The characters, scenery, and story of 20th Century Women are so vibrant and unique. It’s a film that makes its audience think about family and about growing up. It’s about learning to understand the influences of the people around us and how that makes us who we are.

O.K., so I gave five possibilities for usurpers, but I’m only going to use four spots. So, of the original list I have three I will remove. Here’s that complete list again.

  • Arrival

  • Fences

  • Hacksaw Ridge

  • Hell or High Water

  • Hidden Figures

  • La La Land

  • Lion

  • Manchester by the Sea

  • Moonlight

First on the discard pile is Hacksaw Ridge. I enjoyed some of this film, I really liked the protagonist, but as with most of the films Mel Gibson has directed, the ridiculous amount of unnecessary violence and gore is in direct conflict with the message of the film and the protagonist’s philosophy. It destroys all of its credibility as it has one of our lead characters picks up the severed torso of a former comrade and using it as a shield to drive his attack forward.

The next film I will remove is Hidden Figures. This is a tough call because the three leads are so superlative (more on their individual achievements later), but I think I started to sense my dislike of the film when I read about historical inaccuracies.

I’m a person who believes that artistic license can be a healthy thing for many movies about real events and people, but I have heard this film put into words I hadn’t formed in my head. Once I heard them, I could see it plastered all over the screen. I suddenly realized what the artistic license was allowing and what artistic license like it has allowed for decades. This is a film designed to make white people feel better about racism.

Hidden Figures treats its racism like there is a switch to be flipped. Suddenly, at the end of the movie, Jim Parsons and Kirsten Dunst have realized, after only a few months, how wrong they were and they become heroes for treating people of another race as human beings. “Good for them.”

Except that’s bullshit and we all know it’s bullshit. The fact that literal Nazis walk our streets prove it’s bullshit. These people likely took years to come around, if at all, and let’s not even get started on how they likely never realized or worked on their misogyny.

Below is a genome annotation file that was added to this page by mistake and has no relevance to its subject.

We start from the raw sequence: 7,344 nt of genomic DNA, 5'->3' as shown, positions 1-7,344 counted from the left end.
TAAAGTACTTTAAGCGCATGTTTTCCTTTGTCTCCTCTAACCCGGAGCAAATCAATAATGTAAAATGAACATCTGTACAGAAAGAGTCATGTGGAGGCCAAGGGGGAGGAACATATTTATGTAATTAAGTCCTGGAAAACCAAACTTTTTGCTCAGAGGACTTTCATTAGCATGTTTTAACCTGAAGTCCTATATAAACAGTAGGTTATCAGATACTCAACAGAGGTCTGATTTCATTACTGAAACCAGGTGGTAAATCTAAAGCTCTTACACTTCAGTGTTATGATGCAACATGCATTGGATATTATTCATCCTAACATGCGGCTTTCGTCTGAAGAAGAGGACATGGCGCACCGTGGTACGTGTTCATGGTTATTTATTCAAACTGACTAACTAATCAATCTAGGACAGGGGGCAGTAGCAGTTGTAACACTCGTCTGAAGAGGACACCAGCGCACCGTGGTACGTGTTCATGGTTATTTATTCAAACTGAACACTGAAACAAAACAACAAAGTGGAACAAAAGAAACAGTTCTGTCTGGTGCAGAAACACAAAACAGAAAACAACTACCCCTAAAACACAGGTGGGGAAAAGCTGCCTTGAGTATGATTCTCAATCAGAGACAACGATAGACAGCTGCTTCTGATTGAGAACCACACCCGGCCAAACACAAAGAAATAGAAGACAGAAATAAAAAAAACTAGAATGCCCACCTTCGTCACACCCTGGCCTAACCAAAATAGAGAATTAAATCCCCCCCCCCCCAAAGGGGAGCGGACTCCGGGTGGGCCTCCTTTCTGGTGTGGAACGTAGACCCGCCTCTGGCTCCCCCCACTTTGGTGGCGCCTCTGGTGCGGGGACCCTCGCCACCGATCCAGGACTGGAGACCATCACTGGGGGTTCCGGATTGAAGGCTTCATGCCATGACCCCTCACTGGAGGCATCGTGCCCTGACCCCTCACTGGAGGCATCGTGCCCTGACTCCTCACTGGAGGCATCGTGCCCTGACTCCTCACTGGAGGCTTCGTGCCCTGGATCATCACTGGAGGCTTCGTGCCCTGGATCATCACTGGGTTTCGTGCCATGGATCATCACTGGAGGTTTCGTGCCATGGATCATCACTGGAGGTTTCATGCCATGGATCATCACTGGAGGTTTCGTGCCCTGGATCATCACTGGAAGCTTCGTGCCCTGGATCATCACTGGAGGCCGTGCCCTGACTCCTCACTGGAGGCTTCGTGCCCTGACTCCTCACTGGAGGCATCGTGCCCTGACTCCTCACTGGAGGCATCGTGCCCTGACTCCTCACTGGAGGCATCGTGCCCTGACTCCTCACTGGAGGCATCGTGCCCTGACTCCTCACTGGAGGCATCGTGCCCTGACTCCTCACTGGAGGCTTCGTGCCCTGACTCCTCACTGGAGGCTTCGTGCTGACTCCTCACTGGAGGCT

Am I dissecting your love of a feel good movie? Maybe, but what I’m also trying to say is that if African Americans were allowed to have told this story it would have been very different and a may have been a much better movie to boot.

The last film I’ll remove is Lion. There aren’t any big ideological or philosophical reasons I’m removing this one. In fact I really think there is some greatness in it, but the pieces of this puzzle that aren’t so great are what weigh on my mind. That’s mainly the parts of the film that take place in the “present” day. They’re slow and lagging, which really drains the life out of the film.

O.K., I have my four spots and I know exactly which films to plug into the list. Here are my four.

  • The Handmaiden

  • Loving

  • Silence

  • 20th Century Women

Here’s what the field looks like now.

  • Arrival

  • Fences

  • The Handmaiden

  • Hell or High Water

  • La La Land

  • Loving

  • Manchester by the Sea

  • Moonlight

  • Silence

  • 20th Century Women

Don’t worry. There won’t be any switcheroos pulled here. I know what the best film of 2016 is. So, I know you’re thinking it, is it anything other than Moonlight? Short answer, no.

Moonlight is a film of indescribable beauty. There are very few movies that can perfectly capture the intimacy shared between two people.

I love the scene between Chiron and Kevin on the beach when they’re teenagers. Two young men who intertwine and intersect, finding each other in the dark like they do then.

This scene exposes a truth about societal pressure to repress emotions in young men and is heartbreaking when they talk about crying and how much Chiron cries, culminating in a sweet act of physical intimacy. An act that is an exclamation point on their relationship.

An act that returns to a question mark the next day as Kevin succumbs to peer pressure and that toxic masculinity that pervades our society. He beats Chiron into a bloody mess. The look on Chiron’s face, the betrayal we see as the blood pours from his wounds, it’s the turning point, the point at which Chiron is gone, when he becomes Black in order to survive because Chiron was never strong enough. It’s an intense couple of scenes that make the eventual catharsis so much more satisfying.

All right, it looks like they’ve started the music. That wraps us up for this week. So, between now and next week you can find me on Twitter @zyoungs108, you can like my Facebook page @zachyoungswrites, and visit my website, www.zachyoungs.com for links to where you can buy my self-published works.

Thanks for reading. I can’t wait to dive in with you next Friday with the nominees for Best Actor in a Leading Role for 2016.

Recent Posts
Archive

© 2016 by Morgan Youngs Proudly created with Wix.com